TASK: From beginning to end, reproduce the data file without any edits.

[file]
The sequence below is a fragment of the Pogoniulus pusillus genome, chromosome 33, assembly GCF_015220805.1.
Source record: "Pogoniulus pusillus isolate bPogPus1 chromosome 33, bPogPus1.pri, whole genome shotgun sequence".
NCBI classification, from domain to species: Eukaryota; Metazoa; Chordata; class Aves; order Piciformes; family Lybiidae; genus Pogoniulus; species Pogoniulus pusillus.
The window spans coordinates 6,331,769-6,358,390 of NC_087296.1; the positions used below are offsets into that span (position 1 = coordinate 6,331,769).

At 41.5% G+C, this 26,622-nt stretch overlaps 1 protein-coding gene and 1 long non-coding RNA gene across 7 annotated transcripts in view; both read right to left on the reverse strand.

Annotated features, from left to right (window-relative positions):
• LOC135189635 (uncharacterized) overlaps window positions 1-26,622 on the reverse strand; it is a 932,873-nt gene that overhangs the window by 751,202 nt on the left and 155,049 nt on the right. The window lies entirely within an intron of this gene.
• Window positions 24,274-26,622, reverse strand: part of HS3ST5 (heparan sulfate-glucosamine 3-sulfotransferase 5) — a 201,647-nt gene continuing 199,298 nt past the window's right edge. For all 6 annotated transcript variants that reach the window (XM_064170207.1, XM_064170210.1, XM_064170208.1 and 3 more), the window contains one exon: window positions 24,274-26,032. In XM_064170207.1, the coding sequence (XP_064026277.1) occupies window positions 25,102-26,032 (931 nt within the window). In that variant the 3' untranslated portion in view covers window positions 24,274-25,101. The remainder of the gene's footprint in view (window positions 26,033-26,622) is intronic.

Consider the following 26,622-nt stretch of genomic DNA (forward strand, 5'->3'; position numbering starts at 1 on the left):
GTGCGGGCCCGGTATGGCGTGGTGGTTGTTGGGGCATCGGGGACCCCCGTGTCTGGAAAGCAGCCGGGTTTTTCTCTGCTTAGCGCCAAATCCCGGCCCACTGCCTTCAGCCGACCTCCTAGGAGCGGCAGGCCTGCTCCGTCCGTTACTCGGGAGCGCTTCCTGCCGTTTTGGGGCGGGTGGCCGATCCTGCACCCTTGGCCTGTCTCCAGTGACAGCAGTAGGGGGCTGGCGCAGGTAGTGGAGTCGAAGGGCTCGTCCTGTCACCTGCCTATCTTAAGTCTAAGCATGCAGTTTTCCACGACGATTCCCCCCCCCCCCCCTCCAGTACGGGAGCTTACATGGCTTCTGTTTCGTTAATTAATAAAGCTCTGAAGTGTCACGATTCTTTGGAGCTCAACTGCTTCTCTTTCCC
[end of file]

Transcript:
The sequence below is a fragment of the Pogoniulus pusillus genome, chromosome 33, assembly GCF_015220805.1.
Source record: "Pogoniulus pusillus isolate bPogPus1 chromosome 33, bPogPus1.pri, whole genome shotgun sequence".
NCBI classification, from domain to species: Eukaryota; Metazoa; Chordata; class Aves; order Piciformes; family Lybiidae; genus Pogoniulus; species Pogoniulus pusillus.
The window spans coordinates 6,331,769-6,358,390 of NC_087296.1; the positions used below are offsets into that span (position 1 = coordinate 6,331,769).

At 41.5% G+C, this 26,622-nt stretch overlaps 1 protein-coding gene and 1 long non-coding RNA gene across 7 annotated transcripts in view; both read right to left on the reverse strand.

Annotated features, from left to right (window-relative positions):
• LOC135189635 (uncharacterized) overlaps window positions 1-26,622 on the reverse strand; it is a 932,873-nt gene that overhangs the window by 751,202 nt on the left and 155,049 nt on the right. The window lies entirely within an intron of this gene.
• Window positions 24,274-26,622, reverse strand: part of HS3ST5 (heparan sulfate-glucosamine 3-sulfotransferase 5) — a 201,647-nt gene continuing 199,298 nt past the window's right edge. For all 6 annotated transcript variants that reach the window (XM_064170207.1, XM_064170210.1, XM_064170208.1 and 3 more), the window contains one exon: window positions 24,274-26,032. In XM_064170207.1, the coding sequence (XP_064026277.1) occupies window positions 25,102-26,032 (931 nt within the window). In that variant the 3' untranslated portion in view covers window positions 24,274-25,101. The remainder of the gene's footprint in view (window positions 26,033-26,622) is intronic.

Consider the following 26,622-nt stretch of genomic DNA (forward strand, 5'->3'; position numbering starts at 1 on the left):
GTGCGGGCCCGGTATGGCGTGGTGGTTGTTGGGGCATCGGGGACCCCCGTGTCTGGAAAGCAGCCGGGTTTTTCTCTGCTTAGCGCCAAATCCCGGCCCACTGCCTTCAGCCGACCTCCTAGGAGCGGCAGGCCTGCTCCGTCCGTTACTCGGGAGCGCTTCCTGCCGTTTTGGGGCGGGTGGCCGATCCTGCACCCTTGGCCTGTCTCCAGTGACAGCAGTAGGGGGCTGGCGCAGGTAGTGGAGTCGAAGGGCTCGTCCTGTCACCTGCCTATCTTAAGTCTAAGCATGCAGTTTTCCACGACGATTCCCCCCCCCCCCCCTCCAGTACGGGAGCTTACATGGCTTCTGTTTCGTTAATTAATAAAGCTCTGAAGTGTCACGATTCTTTGGAGCTCAACTGCTTCTCTTTCCC